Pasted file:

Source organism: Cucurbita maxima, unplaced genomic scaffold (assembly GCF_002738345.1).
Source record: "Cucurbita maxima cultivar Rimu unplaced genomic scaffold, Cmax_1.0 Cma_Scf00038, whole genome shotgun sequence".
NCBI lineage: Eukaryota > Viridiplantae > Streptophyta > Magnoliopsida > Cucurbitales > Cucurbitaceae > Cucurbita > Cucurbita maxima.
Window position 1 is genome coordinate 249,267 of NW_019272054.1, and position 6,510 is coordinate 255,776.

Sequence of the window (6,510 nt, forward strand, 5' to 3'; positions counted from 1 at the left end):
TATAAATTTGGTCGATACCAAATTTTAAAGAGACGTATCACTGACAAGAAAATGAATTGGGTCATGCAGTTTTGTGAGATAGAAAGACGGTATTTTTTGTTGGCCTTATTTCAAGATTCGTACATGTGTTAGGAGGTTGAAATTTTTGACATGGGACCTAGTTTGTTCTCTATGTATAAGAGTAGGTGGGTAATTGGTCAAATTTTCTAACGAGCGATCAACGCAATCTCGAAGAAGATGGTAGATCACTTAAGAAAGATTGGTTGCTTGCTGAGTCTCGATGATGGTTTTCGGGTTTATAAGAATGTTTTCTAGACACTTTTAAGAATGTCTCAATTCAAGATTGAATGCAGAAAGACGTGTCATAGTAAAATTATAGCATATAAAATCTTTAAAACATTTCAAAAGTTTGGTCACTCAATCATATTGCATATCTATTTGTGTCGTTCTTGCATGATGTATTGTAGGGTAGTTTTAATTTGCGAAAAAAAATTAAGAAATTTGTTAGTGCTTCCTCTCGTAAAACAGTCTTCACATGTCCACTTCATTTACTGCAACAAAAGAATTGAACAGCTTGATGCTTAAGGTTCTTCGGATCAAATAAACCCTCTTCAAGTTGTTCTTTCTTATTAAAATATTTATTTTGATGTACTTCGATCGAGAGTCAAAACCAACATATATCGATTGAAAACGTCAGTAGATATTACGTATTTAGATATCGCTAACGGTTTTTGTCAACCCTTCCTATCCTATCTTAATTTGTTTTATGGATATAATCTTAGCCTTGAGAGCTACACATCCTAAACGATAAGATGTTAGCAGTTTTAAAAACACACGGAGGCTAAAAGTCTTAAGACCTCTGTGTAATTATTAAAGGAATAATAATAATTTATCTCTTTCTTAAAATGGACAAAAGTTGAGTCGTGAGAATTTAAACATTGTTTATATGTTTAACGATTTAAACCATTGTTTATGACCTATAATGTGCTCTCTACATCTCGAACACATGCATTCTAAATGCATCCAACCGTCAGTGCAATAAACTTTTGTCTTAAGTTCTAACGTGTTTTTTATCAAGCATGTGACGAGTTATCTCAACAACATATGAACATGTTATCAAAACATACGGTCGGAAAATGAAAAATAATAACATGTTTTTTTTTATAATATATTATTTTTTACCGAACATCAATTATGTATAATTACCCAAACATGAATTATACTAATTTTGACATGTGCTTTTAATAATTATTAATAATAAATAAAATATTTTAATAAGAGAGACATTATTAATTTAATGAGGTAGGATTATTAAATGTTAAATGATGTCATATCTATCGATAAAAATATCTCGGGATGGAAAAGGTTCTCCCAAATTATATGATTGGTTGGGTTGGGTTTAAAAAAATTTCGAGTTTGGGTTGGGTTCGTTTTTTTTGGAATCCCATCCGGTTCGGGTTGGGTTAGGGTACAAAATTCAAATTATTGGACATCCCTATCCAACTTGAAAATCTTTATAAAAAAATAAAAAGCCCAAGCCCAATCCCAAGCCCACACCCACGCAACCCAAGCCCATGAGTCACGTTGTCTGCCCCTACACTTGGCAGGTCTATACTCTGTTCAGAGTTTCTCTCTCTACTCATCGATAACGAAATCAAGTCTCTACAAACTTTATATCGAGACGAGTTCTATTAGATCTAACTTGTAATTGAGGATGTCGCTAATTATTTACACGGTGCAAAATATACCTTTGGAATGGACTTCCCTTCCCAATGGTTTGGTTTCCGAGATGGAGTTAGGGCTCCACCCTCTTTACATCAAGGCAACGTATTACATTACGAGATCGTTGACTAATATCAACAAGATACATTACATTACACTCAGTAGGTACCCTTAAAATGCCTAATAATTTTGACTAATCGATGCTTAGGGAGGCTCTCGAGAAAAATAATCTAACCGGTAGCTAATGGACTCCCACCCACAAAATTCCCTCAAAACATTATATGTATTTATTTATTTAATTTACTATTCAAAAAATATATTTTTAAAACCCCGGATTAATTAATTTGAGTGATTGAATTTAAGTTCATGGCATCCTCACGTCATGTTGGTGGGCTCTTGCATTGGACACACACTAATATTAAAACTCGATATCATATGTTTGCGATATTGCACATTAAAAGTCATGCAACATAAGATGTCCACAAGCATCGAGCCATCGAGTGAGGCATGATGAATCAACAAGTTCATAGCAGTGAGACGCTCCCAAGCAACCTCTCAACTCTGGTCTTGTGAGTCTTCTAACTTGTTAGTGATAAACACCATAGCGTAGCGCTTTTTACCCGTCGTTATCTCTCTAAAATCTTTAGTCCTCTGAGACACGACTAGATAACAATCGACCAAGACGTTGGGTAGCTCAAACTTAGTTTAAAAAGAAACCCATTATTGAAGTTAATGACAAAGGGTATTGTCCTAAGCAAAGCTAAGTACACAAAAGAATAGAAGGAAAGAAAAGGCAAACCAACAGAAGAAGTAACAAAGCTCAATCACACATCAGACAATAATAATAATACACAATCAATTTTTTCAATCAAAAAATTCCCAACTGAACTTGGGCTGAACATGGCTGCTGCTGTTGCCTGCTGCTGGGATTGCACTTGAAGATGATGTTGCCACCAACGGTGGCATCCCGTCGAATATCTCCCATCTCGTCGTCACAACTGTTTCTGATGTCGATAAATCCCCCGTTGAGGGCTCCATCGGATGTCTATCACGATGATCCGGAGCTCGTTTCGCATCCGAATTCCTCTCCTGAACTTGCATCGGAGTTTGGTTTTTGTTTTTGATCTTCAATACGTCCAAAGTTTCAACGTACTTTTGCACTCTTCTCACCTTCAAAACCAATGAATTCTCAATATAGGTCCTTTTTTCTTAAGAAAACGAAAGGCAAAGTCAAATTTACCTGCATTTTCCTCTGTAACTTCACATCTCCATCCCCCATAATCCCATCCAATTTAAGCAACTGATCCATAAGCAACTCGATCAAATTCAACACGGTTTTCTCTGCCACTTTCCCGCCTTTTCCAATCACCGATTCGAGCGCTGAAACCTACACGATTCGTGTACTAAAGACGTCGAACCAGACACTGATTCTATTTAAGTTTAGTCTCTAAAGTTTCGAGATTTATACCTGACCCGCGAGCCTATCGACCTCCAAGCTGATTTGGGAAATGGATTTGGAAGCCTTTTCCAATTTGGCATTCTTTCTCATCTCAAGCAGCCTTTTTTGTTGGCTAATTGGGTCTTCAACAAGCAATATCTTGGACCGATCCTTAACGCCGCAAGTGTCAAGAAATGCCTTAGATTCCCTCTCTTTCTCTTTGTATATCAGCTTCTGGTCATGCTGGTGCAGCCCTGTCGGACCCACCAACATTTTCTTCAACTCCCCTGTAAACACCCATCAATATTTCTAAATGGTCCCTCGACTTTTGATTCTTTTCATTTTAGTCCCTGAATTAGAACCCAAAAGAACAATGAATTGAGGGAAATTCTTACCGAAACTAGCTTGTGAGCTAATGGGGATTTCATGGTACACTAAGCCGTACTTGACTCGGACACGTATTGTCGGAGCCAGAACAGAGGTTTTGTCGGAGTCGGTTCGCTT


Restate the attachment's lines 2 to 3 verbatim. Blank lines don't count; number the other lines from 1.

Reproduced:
Source record: "Cucurbita maxima cultivar Rimu unplaced genomic scaffold, Cmax_1.0 Cma_Scf00038, whole genome shotgun sequence".
NCBI lineage: Eukaryota > Viridiplantae > Streptophyta > Magnoliopsida > Cucurbitales > Cucurbitaceae > Cucurbita > Cucurbita maxima.